CORONAVIRUS

Boris Johnson adds England to lockdown Britain's fight against variant coronavirus surge

British prime minister Boris Johnson made a televised address to announce a lockdown throughout England and the rest of Britain.
British prime minister Boris Johnson made a televised address to announce a lockdown throughout England and the rest of Britain. AP
2 min

Britain’s prime minister Boris Johnson imposed a new lockdown on England on Monday night in an effort to stop hospitals from being swamped by a surge in coronavirus cases driven by a new variant.

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Schools will close, all non-essential shops will be shut and citizens will be urged to stay at home.

Johnson outlined the tougher restrictions in a televised address even though Britain boasts Europe’s most expansive vaccination programme with more than one million injections administered.

"But I really do believe we are entering the last phase of the struggle because with every jab that goes into our arms we are tilting the odds against Covid and in favour of the British people," he said.

"Thanks to the miracle of science, not only is the end in sight but we know exactly how we are going to get there."

Nationwide unity

Wales, Northern Ireland and Scotland announced similar measures on Monday night as chief medical officers in each region increased the Covid alert level from four to five for the first time.

The new lockdown is expected to last until the middle of February and  will come into effect after MPs consider the implications on Wednesday.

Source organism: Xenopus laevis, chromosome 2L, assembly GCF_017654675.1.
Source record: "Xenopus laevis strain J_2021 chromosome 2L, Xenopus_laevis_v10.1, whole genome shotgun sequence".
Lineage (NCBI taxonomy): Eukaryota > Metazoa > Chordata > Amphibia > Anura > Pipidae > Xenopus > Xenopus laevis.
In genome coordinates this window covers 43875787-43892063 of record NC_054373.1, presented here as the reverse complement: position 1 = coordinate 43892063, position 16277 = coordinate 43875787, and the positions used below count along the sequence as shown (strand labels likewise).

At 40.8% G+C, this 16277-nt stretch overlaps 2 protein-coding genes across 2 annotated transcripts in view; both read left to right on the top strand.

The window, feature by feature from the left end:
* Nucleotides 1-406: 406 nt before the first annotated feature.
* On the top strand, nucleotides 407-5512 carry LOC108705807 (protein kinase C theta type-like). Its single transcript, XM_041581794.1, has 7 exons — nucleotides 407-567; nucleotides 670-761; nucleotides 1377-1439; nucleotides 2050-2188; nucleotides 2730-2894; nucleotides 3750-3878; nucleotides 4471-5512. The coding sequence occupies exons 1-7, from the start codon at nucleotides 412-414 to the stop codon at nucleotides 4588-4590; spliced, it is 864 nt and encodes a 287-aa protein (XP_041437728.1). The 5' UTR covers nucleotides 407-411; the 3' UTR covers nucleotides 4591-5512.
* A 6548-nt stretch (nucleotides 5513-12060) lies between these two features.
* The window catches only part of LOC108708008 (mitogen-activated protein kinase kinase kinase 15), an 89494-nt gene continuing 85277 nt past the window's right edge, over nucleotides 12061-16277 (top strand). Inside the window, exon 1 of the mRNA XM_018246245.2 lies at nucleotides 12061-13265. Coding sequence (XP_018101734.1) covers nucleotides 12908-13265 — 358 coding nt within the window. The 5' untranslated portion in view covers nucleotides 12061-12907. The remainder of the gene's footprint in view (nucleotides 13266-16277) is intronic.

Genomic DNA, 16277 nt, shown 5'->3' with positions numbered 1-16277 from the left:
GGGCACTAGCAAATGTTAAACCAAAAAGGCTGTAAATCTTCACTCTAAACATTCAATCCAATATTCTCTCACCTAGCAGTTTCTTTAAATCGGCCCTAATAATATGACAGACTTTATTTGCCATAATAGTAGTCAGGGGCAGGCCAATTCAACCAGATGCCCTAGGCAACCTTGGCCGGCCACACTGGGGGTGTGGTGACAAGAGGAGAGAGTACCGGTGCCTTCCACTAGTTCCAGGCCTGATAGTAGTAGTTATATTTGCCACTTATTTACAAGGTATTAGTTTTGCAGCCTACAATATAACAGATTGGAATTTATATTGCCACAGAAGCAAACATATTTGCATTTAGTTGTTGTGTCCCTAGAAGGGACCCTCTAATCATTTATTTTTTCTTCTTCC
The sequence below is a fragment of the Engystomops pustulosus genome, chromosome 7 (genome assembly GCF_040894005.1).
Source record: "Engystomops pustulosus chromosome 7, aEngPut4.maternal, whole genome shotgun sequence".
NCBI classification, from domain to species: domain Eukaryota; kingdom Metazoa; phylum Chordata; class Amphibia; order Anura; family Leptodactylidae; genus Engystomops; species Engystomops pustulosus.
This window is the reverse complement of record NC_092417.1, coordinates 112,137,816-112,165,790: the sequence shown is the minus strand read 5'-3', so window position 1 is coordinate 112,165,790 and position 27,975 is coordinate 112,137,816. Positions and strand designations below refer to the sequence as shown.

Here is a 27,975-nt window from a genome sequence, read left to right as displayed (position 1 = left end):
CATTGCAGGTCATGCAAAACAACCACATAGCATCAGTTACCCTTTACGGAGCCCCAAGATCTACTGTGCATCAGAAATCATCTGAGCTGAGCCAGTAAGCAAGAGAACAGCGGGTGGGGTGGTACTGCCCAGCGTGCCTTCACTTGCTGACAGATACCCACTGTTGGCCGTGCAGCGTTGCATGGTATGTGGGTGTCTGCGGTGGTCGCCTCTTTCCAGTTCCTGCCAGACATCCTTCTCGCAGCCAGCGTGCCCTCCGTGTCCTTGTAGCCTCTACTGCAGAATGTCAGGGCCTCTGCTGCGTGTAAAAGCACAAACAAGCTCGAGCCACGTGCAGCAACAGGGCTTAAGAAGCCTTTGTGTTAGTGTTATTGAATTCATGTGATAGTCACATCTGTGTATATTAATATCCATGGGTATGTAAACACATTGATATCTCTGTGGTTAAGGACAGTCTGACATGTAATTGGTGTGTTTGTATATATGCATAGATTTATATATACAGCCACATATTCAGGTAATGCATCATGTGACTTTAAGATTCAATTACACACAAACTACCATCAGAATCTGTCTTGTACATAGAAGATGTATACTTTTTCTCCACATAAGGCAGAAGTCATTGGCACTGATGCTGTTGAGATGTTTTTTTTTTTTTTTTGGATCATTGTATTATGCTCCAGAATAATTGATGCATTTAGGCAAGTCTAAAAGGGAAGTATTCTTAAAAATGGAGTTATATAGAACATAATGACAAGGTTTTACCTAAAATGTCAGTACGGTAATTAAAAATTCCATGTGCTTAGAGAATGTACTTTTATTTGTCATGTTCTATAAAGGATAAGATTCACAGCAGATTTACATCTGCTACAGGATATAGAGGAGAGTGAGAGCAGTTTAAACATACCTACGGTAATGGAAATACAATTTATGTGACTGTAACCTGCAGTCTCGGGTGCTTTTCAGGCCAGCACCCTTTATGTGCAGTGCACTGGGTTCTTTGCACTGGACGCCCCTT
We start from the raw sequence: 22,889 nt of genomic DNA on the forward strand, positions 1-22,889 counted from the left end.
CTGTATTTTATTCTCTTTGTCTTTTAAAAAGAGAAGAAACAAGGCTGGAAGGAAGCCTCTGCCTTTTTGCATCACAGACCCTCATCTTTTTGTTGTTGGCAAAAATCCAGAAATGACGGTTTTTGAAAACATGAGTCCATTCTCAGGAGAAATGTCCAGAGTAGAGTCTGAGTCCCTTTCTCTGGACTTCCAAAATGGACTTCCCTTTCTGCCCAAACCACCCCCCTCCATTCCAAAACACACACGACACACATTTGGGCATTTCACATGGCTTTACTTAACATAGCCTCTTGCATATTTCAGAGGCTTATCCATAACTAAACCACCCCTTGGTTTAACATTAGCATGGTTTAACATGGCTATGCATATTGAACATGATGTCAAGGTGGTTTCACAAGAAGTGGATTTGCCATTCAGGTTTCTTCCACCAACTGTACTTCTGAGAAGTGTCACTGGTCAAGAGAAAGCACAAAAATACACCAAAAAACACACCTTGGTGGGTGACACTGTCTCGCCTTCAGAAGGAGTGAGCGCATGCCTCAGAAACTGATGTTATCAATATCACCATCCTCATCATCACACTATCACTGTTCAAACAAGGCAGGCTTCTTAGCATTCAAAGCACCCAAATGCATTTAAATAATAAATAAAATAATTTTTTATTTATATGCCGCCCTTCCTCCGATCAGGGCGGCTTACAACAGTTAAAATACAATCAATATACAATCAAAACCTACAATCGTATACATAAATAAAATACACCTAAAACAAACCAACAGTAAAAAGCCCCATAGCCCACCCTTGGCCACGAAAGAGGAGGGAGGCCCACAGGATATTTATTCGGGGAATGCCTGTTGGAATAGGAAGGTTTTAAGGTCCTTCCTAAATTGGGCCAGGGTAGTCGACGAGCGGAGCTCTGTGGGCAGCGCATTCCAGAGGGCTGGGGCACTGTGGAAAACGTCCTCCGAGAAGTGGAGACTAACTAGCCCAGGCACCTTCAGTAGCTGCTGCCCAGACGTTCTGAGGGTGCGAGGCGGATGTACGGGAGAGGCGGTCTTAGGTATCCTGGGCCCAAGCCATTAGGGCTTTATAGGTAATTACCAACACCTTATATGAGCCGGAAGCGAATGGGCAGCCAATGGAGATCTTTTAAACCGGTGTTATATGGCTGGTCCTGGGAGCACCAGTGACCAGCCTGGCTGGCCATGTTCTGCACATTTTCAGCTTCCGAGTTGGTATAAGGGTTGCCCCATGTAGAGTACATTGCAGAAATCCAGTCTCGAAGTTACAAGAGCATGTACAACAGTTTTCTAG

Under the order, schools and colleges will move to remote learning except for vulnerable children and the children of key workers. University students will be expected to study from their lodgings until at least mid-February.

Restaurants will be allowed to continue deliveries or take-aways but outdoor sports venues including gyms, tennis courts and golf courses will close.

Elite sport, including Premier League football matches, will be played.

Johnson said the weeks ahead would be hard in a country where more than 75,000 people have died from the coronavirus since January 2020.

He added: "But if our understanding of the virus doesn’t change dramatically once again, if the rollout of the vaccine programme continues to be successful, if deaths start to fall as the vaccine takes effect, then I hope we can steadily move out of lockdown and cautiously, to move regions down the tiers."

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